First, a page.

Nadia Khan, founder of Ctrl Management and Women In Ctrl, said that “everybody in independent music can action change, regardless of their size or resources”.
Khan (above, left) recently published the Seat At The Table report, which investigated 12 music industry bodies and highlighted a lack of female representation in leadership positions, with three female CEOs, and one female chair across the 12 organisations.
“As the music industry has moved towards more label services and distribution deals and with many more self-releasing artists in the independent sector, ownership and control has been put back into artists’ and managers’ hands,” she said. “This has led to a greater diversity of music and artists being represented.”
“Diversity needs to also be reflected within the teams managing campaigns at independent labels, all the way through to senior management and board level, and to those that are controlling budgets and spending,” Khan added. “As highlighted in the Women In Ctrl report, the disparity still runs high for women, and especially black women.”
Disparity still runs high for women, and especially black women
Khan, who helped steer Lethal Bizzle’s breakthrough, called for more industry support for black artists.
“Through my 16-year career as a manager, I struggled to get support, budget and backing for black artist projects, being told the market was too small and restricted to ‘London and maybe Birmingham and Manchester',” she said.
“Support and a welcoming arm into the industry were only offered after I had achieved multiple Top 20 successes independently and grown an international brand. I would like to see that support offered to those in the early stages of their careers.”
Former Secretly Group head of radio & TV in the UK, Jess Kangalee now runs Good Energy PR and is part of the independent arm of the Black Music Coalition. During lockdown, Kangalee (above, centre) conducted online diversity workshops and told Music Week that, in her experience, the indie sector has “massive diversity problems”.
“It’s predominantly a straight, white space with a small fraction of people of colour and openly queer people,” said Kangalee. “I have only met one person in the sector that has a visible disability.”
“At the start of my career, seeing women at all felt like a luxury, so it has been a positive to see more (white) women inhabit these spaces,” she continued. “However, going from seeing one woman of colour to seeing 10 in these spaces over 10 years is hardly any achievement to be proud of, especially when the majority of these women sit in junior and mid-level roles.”
Acknowledgement is very necessary, but it is a completely rudimentary step
Kangalee went on to say that music companies recognising the need for action is not enough.
“There is more of an air of being able to talk about these problems, but I have still seen people penalised for doing so and no great changes made,” she said. “Acknowledgement is very necessary and important, but it is a completely rudimentary step and I would have hoped that by 2020 more proactive steps would have been taken.”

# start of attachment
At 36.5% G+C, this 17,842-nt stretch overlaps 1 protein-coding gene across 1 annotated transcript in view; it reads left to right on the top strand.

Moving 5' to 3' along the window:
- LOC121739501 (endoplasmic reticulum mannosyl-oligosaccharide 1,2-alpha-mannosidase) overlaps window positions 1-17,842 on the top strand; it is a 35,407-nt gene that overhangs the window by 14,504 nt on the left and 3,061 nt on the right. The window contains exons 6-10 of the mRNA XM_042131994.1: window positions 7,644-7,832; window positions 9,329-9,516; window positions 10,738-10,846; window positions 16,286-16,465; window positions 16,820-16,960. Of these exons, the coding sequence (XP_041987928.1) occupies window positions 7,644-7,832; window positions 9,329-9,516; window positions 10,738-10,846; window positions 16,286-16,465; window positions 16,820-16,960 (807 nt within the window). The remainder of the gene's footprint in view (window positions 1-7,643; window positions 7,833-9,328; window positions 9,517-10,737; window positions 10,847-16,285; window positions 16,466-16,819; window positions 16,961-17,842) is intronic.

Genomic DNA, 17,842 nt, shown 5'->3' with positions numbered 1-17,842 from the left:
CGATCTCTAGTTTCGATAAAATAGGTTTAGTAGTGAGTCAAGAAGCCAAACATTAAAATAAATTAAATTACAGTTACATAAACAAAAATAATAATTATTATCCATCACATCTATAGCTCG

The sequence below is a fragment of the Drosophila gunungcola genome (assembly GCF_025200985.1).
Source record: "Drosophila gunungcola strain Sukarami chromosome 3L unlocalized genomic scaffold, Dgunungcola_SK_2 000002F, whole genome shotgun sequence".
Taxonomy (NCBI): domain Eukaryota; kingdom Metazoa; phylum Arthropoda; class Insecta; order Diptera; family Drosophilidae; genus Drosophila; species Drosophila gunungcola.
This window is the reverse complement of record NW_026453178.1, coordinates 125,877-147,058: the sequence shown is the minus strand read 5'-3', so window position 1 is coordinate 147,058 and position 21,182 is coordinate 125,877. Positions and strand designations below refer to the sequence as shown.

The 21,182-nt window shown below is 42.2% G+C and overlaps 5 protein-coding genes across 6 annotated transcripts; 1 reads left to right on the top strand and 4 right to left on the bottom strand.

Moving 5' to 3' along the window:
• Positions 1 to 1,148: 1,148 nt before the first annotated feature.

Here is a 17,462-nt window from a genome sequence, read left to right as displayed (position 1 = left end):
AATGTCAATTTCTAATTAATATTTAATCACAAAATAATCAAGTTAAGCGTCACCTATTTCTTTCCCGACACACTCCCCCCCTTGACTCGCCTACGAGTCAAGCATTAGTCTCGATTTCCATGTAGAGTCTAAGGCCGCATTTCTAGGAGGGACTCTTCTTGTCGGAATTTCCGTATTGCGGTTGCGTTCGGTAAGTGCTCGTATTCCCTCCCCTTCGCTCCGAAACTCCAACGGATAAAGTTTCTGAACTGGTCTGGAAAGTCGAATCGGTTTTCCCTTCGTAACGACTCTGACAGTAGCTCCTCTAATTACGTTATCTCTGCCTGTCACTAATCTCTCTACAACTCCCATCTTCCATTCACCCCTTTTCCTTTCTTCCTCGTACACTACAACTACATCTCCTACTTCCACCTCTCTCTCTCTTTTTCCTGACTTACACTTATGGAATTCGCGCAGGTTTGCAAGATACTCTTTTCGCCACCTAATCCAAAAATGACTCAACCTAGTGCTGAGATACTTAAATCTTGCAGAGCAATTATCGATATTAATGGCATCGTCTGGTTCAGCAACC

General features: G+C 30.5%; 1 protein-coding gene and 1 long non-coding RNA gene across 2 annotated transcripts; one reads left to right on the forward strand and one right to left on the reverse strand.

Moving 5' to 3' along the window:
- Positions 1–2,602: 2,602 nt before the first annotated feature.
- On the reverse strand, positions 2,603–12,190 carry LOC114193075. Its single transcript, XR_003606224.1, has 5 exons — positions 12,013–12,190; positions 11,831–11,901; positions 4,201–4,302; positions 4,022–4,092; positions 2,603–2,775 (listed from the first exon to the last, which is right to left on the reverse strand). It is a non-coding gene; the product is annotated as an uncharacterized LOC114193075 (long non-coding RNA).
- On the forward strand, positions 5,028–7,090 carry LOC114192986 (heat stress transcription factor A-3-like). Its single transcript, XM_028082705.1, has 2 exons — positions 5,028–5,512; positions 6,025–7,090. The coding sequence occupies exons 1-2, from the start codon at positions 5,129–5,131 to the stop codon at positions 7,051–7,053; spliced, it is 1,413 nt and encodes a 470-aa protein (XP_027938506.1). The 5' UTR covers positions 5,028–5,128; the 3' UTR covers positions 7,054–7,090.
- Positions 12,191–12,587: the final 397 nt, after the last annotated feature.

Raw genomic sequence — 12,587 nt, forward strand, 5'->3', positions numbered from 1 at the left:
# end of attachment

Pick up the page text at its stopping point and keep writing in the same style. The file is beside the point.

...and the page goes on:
Kangalee said that “racist behavior is constant” and that “microagressions happen every day”.
“Two examples that have happened frequently to me and that I’ve seen happen to other people of colour are when white people mix up the names of two people of colour that do the same job or work at the same company, even though they look nothing alike and have completely different ethnic backgrounds,” she said. “The other is, at gigs when a white person asks, ‘What are you doing here?’ – translation, ‘You have dark skin so you can’t like guitar music’. No one would go up to a white person at a black music show and ask them why they were there, so why is the reverse deemed acceptable?”
Kangalee added that “tokenism is a problem across the board” and called for “acceptance of wrongdoing and bad treatment, apologies, immediate action, public commitment to change and long-term planning”.
Elevating different voices into positions of real power within companies needs to keep happening
Partisan Records creative director Theresa Adebiyi (above, right) said the independent sector must force itself to make changes.
“We’ve really hit a point in the past few months where visibility of a much more diverse range of people, artists, music is key to genuine change and progression,” she said. “There needs to be pressure on us all to actually do better – not just post about ideology.”
Adebiyi urged the sector to engage in “tough conversations and trust newer creatives with opportunities to grow the pool of people who can execute campaigns”.
“Elevating different voices into positions of real power within companies needs to keep happening,” she said. “Diversity regarding personnel has tended to feel tokenistic and often relegated to more minor jobs within companies, we must work to elevate people beyond supporting roles and into positions that have the power to effect and sustain long-lasting change.”